I dig ginseng in North Carolina dont think it grows that far south. I have seen in it North Georgia but it is illegal to dig it in Ga.To dig it here on forest service youve got to buy a permit. Last time I bought one it was like $30 and you can dig one pound(wet) with it.
It takes aprox 3 lbs wet to dry out to get 1 lb. You get more money for it dry.I wait till the last of the season to sell it last year I got $860 a pound for it The highest ive seen it. It normally grows on the north facing mountain. It requires i think 70% shade for the best gorwing conditions. If youre still interested i can tell you more about it. I know I am going to dig a lot more this year because it might even go higher.
I never heard ginseng digging in Ga was illegal, I have known a few folks who did dig it in the past.
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Old 04-28-2008, 06:58 PM
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Sorry, I meant on forest service,I think. I know its legal on private land
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Old 04-29-2008, 11:43 PM
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In GA, there's a season on the legal harvest of ginseng. Also, other laws regulating its harvest. GA code 12-6-150 thru 12-6-157.
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Old 05-02-2008, 05:03 PM
DonAltman3 DonAltman3 is offline
 
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yes I would enjoy some more information..
I know or atleast I was pretty sure it wasn't native to the south georgia area but I have heard of it being "planted" and harvested from in the wild.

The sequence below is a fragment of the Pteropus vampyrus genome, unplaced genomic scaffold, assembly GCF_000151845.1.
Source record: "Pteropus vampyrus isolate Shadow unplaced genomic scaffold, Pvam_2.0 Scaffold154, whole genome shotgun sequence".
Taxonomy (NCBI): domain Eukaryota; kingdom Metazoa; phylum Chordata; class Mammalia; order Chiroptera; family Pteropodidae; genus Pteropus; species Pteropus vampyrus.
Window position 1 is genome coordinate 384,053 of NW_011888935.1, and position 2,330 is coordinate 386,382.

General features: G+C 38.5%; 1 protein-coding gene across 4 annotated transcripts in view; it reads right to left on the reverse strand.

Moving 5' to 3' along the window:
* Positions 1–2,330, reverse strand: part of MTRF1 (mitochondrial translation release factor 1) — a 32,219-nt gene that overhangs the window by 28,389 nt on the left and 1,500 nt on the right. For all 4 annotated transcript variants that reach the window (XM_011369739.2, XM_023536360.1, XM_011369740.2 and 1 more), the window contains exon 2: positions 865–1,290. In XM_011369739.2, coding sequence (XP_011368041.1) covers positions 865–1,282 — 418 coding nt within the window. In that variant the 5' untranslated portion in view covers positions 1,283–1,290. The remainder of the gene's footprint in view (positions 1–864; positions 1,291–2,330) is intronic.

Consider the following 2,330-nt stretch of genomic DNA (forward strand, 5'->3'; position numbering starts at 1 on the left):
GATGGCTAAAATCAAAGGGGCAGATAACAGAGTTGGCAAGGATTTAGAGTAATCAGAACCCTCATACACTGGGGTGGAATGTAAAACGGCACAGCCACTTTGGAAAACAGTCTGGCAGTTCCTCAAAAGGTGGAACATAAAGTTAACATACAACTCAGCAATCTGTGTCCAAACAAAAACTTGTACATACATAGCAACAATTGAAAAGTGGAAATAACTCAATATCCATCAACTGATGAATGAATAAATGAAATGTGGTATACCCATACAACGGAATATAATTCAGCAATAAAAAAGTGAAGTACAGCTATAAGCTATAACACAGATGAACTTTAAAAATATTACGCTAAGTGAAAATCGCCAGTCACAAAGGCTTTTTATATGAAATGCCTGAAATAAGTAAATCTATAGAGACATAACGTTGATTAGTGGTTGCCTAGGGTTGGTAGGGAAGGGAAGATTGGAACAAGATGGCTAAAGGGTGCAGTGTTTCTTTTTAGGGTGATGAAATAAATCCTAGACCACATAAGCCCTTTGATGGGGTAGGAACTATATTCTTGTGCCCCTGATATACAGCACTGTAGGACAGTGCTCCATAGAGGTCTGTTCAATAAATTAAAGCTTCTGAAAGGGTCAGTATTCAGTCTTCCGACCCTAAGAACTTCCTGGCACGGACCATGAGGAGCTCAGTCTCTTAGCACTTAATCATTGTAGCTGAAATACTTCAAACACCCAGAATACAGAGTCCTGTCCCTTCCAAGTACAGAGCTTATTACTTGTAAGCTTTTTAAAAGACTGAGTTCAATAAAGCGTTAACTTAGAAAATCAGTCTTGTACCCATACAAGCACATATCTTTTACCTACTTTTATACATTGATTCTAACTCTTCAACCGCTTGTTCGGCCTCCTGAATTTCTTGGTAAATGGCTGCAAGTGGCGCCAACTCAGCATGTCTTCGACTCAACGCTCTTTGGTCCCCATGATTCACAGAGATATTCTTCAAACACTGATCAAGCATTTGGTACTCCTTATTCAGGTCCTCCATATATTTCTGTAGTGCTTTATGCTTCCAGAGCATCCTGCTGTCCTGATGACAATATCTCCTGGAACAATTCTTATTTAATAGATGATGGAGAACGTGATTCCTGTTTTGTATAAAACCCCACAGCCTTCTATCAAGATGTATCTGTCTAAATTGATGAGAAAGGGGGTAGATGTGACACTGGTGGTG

I think I heard of some people that got some and transplanted some of the root and recreated some of the right conditions and was able to grow some for their own use. I often wondered if I found a place near the river bend or near the lake in the really heavily old growth woods if I could plant some of the root and grow a little.
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Old 05-02-2008, 05:04 PM
DonAltman3 DonAltman3 is offline
 
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Oh what about that watercrest... how do i spot it and is it the same watercrest that you get ina can and toss in with stirfry ???

I woudl love to get some of that I actually use it in a brown rice dish I cook that goes great with venison.

Oh shoot thats waterchestnut.. what the heck is watercrest?

Last edited by DonAltman3; 05-02-2008 at 05:08 PM. Reason: silly mistake
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Old 05-02-2008, 05:32 PM
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I found a real good website and it is www.wildgrown.com.Its got everything about seng on it. It has a map that shows it grows in all of georgia. And you can get a permit to dig on Federal land, which I will be doing this year.
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Old 05-02-2008, 06:49 PM
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Quote:
Originally Posted by DonAltman3 View Post
Oh what about that watercrest... how do i spot it and is it the same watercrest that you get ina can and toss in with stirfry ???

I woudl love to get some of that I actually use it in a brown rice dish I cook that goes great with venison.

Oh shoot thats waterchestnut.. what the heck is watercrest?

Watercrest can be bought at some grocery stores in the produce dept. It grows in springs and has a really different taste and is a little hot. I used to get some in Texas vally in Rome at the foot of Lavender mountain.